The European Space Agency (ESA) has awarded a contract to DAPCOM Data Services for the study and implementation of a new algorithm for the Gaia data processing.
Gaia is ESA’s groundbreaking space astrometry mission that has revolutionised Astronomy, already with its second Data Release in April 2018, and will continue data collection until, at least, 2022. To transform on-board measurements into final products usable by scientists, Gaia relies on the Data Processing and Analysis Consortium (DPAC), which is composed of several Coordination Units (designing and implementing algorithms, mostly using the Java programming language) and Data Processing Centres (running the software on high-performance computing platforms).
The Intermediate Data Updating (IDU), running in the MareNostrum supercomputer at the Data Processing Center of Barcelona (DPCB), is one of the most demanding systems in DPAC. It has to process all of the raw data accumulated throughout the mission. In this process, IDU determines the image parameters for the many billions of tiny images received from the satellite, and it also links the billions of measurements (or “transits”) with their corresponding astrophysical source.
For the preparation of the fourth Gaia data release, IDU will go one step beyond, providing outputs not only for the sources already detected onboard Gaia, but also looking for new sources close to them. In other words, IDU will look for “close source pairs” – astrophysical objects very close to each other in the line of sight, which were previously identified as just one single source due to limitations in the on-board image processing capabilities.
A first processing step in IDU will detect and characterize the images of these close source pairs – just one measurement at a time. Afterwards, all these measurements (billions of them) must be cross-matched with each other, including the new information on close source pairs, resolving the complex scenes without ambiguity. This multi-measurement cross-matching of close source pairs is the task that ESA has entrusted to DAPCOM. In practice, the final outcome of this contract will be an increase in the angular resolution of the Gaia catalogue. The contract, funded by ESA, started in October 2020 and will last for ten months.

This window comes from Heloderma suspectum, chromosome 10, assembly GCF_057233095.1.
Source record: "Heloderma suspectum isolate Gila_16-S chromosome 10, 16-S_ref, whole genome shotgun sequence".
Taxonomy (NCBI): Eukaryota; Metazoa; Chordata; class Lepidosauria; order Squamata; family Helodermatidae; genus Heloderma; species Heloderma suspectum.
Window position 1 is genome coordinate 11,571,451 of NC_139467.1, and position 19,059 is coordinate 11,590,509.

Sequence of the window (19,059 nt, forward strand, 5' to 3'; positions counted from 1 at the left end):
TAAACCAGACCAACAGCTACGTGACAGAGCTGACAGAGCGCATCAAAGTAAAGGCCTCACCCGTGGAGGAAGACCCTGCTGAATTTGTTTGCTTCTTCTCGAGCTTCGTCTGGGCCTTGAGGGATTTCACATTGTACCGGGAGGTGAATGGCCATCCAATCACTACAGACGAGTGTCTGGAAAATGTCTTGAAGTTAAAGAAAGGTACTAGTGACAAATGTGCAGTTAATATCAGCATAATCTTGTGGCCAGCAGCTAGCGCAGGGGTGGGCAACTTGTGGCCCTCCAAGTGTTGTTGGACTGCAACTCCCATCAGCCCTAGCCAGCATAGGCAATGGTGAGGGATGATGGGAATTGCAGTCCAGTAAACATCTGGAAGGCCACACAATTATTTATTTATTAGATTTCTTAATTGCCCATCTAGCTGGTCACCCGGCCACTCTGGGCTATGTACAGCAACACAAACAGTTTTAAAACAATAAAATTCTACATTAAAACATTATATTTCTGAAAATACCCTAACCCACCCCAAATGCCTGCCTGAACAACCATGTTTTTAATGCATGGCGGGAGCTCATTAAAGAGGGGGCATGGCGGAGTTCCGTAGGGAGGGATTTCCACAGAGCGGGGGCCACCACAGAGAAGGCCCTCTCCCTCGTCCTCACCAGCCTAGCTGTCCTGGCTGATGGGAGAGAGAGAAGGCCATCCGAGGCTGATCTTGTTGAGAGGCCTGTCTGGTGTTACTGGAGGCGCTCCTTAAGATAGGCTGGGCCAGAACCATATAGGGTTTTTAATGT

Example of a multi-measurement scene to be resolved for a close source pair. In most of the transits, Gaia detected one single object (allocating one single measurement for both sources), whereas IDU is often able to resolve, on ground, both sources in the same single image (in purple). In some of the transits, the two sources cannot be disentangled due to different resolution, pixel scale or scan directions, leading to blended source profiles (in blue). Here, both sources have a proper motion of about 160 milliarcseconds per year. More complex scenes must also be treated, for example with sources having very different motions.